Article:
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Monday, February 20, 2006

Private identities become a corporate focus

The CEO of Sun Microsystems,—infamous for his pronouncement, “You have zero privacy anyway—Get over it.”—took a conciliatory tone on the stage here, allowing that privacy might be something for which consumers should fight.  He warned companies that, unless they protect consumer privacy, they could lose out on significant online growth.  “It’s going to get scarier if we don’t come up with technology and rules to protect appropriately privacy and secure the data, and the most important asset we have is obviously the data on people—our customers and employees and partners,” McNealy told attendees last week.  McNealy joined the heads of other technology companies at the RSA Conference who called for better protection of privacy and more specific ways of thinking about what data needs to be known to identify partners and customers.

In 2006, the problem seems hardly any better, with one newspaper company accidentally wrapping people’s Sunday editions with a list of 202,000 subscribers’ social security numbers and Seattle-based Providence Home Services acknowledging that backup tapes containing 365,000 patient records in the states of Washington and Oregon had been stolen from an employee’s car.  Over the last decade, while the Internet has boomed and busted, online identity has remained a binary proposition to most businesses: Users either fully identify themselves to a Web site or hide behind an anonymous handle.  Because commerce sites believe anonymity means less security, online businesses have increasingly asked customers to more fully identify themselves, a choice highlighted by many companies difficulty in keeping the data safe.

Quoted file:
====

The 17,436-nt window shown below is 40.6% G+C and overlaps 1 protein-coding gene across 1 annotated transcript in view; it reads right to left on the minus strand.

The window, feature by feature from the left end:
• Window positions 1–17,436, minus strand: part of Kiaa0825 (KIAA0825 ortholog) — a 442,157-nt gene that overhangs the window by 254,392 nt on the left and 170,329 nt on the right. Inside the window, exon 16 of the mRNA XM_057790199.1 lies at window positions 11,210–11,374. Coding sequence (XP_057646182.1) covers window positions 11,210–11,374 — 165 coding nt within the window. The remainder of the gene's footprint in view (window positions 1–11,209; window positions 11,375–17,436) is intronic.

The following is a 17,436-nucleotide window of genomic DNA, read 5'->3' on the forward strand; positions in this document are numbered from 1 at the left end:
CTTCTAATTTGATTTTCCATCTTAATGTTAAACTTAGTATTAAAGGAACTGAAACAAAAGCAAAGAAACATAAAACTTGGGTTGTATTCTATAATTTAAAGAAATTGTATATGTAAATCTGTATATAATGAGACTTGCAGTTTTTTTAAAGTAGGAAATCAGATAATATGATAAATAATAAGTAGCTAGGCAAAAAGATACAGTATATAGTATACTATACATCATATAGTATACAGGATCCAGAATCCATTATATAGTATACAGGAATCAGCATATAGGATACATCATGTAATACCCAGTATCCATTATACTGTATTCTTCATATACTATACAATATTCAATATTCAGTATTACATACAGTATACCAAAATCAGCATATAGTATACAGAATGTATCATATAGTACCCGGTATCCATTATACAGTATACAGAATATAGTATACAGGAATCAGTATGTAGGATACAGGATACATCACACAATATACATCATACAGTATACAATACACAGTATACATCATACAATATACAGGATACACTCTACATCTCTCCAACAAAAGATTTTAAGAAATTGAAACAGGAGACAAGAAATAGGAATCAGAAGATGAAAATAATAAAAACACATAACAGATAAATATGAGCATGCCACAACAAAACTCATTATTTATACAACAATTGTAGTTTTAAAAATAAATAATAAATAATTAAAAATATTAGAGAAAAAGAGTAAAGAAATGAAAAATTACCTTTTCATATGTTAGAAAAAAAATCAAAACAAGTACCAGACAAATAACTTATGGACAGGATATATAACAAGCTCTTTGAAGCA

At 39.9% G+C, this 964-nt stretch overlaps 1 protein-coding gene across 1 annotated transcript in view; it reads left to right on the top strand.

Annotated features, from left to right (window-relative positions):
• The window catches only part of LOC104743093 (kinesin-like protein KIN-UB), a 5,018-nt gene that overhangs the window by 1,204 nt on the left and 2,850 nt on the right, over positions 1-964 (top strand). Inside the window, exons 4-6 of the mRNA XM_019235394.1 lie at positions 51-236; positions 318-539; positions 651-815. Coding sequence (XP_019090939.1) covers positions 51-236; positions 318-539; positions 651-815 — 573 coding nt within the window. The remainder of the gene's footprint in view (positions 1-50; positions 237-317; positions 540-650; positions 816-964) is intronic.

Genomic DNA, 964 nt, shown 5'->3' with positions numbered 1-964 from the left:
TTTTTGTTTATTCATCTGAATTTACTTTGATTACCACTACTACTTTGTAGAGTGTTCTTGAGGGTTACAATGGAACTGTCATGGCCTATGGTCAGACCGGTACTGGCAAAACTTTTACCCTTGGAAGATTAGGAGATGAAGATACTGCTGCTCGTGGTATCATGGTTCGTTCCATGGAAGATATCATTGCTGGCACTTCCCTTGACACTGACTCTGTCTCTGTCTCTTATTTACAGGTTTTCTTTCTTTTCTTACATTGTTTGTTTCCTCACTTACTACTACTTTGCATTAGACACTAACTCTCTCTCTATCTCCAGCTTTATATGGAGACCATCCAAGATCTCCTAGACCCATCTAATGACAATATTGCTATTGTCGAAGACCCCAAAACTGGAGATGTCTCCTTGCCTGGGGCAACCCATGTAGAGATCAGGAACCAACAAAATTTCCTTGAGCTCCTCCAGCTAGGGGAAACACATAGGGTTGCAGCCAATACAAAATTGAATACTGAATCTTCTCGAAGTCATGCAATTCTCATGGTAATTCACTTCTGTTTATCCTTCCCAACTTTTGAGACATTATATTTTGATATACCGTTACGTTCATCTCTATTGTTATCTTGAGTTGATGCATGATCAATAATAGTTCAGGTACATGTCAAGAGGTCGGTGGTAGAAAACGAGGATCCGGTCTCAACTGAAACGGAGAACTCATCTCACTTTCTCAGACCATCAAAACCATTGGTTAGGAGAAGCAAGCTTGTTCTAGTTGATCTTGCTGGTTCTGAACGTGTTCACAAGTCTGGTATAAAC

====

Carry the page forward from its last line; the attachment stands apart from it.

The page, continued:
“Often times the topic of the level of authentication to create these models (of commerce) deteriorates into a presumption that there is an extreme choice to be made between true proof of personal identity and anonymity,” said Art Coviello, CEO of RSA Security.  Coviello argued that companies should adopt technology that allows consumers to present trusted credentials for specific attributes, such as the visitor to the Web site is over 18 years old.

During the keynote kicking off the conference, Microsoft’s chief software architect Bill Gates told attendees that the company’s next operating system will support just such a system.  “You will have different cards: Cards that just give your location, cards that more secure that give your credit card (information), cards that you would protect very carefully and you would have a PIN for every use of it where you might authorize access your medical information.”

Businesses can gain by having less information stored on their servers.  Moreover, putting fewer barriers in the way of the customer will mean more business, said Rob Shenk, vice president of online financial giant E*TRADE Bank during a panel on consumer authentication for the financial industry.

Posted on 02/20